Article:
Round 3: Lending Practices to Small and Medium Enterprises

By James Campbell, Harry Cook
Financial Services Royal Commission

In brief

Throughout the Royal Commission, Commissioner Hayne grappled with the difficulties of striking an appropriate balance between ensuring that small and medium enterprises (SMEs) have access to credit, and imposing standards on the provision of that credit to protect SME borrowers and third-party guarantors.

After hearing from many stakeholders of the difficulties likely to arise from increased regulation in this area, Commissioner Hayne ultimately determined the issue called for no substantive legislative change.

Business as usual

Extension of the NCCP

One of the key issues the Commissioner examined was whether lending to SMEs should fall within the reach of the National Consumer Credit Protection Act 2009 (Cth) (NCCP). Currently, the NCCP does not apply to lending for business purposes.

Following the Interim Report's conclusion that there was no substantial support for changing the legal framework regulating SME lending, in particular by extending the NCCP to cover SME lending, it is unsurprising the Final Report recommends the NCCP not be extended to cover this form of lending. Instead, Commissioner Hayne tells us to 'apply the law as it stands'.

This means the prohibitions contained in the NCCP will not apply to SME lending, including the requirement not to enter a credit contract:

  1. unless the prescribed inquiries and verification have been made; or
  2. if the contract is unsuitable.

Commissioner Hayne decided not to extend the NCCP to SMEs in recognition of the need to ensure that small businesses have access to reasonably affordable and available credit.


The Commissioner also considered making amendments to the existing guarantor framework, since third-party guarantees are commonly taken in support of loans to SMEs.

However, the Final Report concluded no changes need to be made to the existing law in relation to guarantees. In so doing, Commissioner Hayne tipped his cap to the diligent work already completed by his fellow High Court judges in ensuring appropriate protections for voluntary guarantors, referencing two leading High Court decisions (one of which he presided over).

The Final Report noted that the 2019 Banking Code of Practice (the Code) had also introduced new protections in this area relating to both enforceability and the bank's requirement to assess the principal debtor's ability to service the loan. Commissioner Hayne concluded these developments were desirable and sufficient.

Changes made to SME lending

Despite the Final Report making very few substantive changes to the SME lending framework, it did make two recommendations in this area.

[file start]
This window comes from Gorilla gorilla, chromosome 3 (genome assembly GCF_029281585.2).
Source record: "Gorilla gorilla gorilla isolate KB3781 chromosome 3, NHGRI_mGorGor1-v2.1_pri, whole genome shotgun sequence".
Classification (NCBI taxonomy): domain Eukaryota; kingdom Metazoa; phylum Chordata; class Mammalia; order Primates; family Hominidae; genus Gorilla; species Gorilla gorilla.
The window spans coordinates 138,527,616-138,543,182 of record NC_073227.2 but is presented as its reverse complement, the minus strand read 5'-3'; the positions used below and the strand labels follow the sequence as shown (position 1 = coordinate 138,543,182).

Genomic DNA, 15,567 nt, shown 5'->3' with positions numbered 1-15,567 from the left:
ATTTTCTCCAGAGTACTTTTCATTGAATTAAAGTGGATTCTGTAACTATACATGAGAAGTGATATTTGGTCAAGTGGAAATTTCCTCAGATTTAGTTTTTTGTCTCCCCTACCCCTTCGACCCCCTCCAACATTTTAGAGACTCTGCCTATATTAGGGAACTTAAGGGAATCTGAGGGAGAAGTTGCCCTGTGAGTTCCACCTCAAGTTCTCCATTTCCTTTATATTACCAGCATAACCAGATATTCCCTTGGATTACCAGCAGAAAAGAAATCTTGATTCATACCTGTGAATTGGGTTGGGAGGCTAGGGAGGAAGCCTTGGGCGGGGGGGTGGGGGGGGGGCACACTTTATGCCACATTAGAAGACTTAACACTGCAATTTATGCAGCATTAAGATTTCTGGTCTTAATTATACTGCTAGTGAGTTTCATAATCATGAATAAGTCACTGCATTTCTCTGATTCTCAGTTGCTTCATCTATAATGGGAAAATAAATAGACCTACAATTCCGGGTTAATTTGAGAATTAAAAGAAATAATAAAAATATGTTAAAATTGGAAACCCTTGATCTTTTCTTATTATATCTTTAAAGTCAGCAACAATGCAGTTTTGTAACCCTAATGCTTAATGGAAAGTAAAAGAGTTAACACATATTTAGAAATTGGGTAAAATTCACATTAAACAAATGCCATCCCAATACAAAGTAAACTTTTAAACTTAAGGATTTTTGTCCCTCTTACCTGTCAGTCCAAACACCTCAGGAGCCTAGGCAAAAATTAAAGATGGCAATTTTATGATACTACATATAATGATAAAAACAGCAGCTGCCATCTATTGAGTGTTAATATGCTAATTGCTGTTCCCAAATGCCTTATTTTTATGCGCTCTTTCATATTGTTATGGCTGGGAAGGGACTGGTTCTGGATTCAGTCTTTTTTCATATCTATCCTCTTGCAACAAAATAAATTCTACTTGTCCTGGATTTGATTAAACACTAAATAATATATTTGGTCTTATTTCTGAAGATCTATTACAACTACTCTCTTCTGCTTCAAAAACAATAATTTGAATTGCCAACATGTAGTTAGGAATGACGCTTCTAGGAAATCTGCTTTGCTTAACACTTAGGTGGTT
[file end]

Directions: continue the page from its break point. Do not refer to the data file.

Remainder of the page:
Definition of 'small business'

Commissioner Hayne concluded that the definition of 'small business' in the Code is 'too complicated and too confined in its reach'.

As a result, the Final Report recommended the Australian Banking Association (ABA) amend the definition of 'small business' to apply to any business or group employing fewer than 100 full-time equivalent employees, where the loan applied for is less than $5 million.

This definition was first put forward in the 2017 Khoury Review as an alternative to the three-part test currently set out in the Code..

Enforceable codes

As outlined in our detailed analysis of Round 1, the Commissioner recommends:

  • that the ABA and ASIC take steps to identify those provisions of the Code that should be enforceable; and
  • that the law be amended so that a breach of those provisions will be a breach of the law, with remedies available equivalent to those now set out in Part VI of the Competition and Consumer Act 2010 (Cth).

The effects of these changes on lending to SMEs can include:

  • Dealings with AFCA (formerly FOS): The Commissioner observes that if breaches of enforceable code provisions result in contraventions of statute, this will help reduce systemic issues identified in entities' dealings with FOS. This may mean that SMEs may elect to enforce any breach through the courts rather than through external dispute resolution mechanisms. The Commissioner notes it would be for the customer (or guarantor) to elect which path was to be taken in seeking redress.
  • Industry engagement and dealings with ASIC: The Commissioner observes that ASIC’s role in reviewing the proposed enforceable code provisions must go beyond being the 'passive recipient' of industry proposals. Key industry players, such as the ABA, may need to substantiate the basis for identifying those provisions that govern, or are intended to govern, the terms of the contract made between the financial services institution and SMEs.

The Commissioner states that while it is time to give certainty and enforceability to key code provisions that govern the terms of the contract between the financial services entity and the customer or a guarantor, he does not intend to interfere with the broader development or operation of industry codes.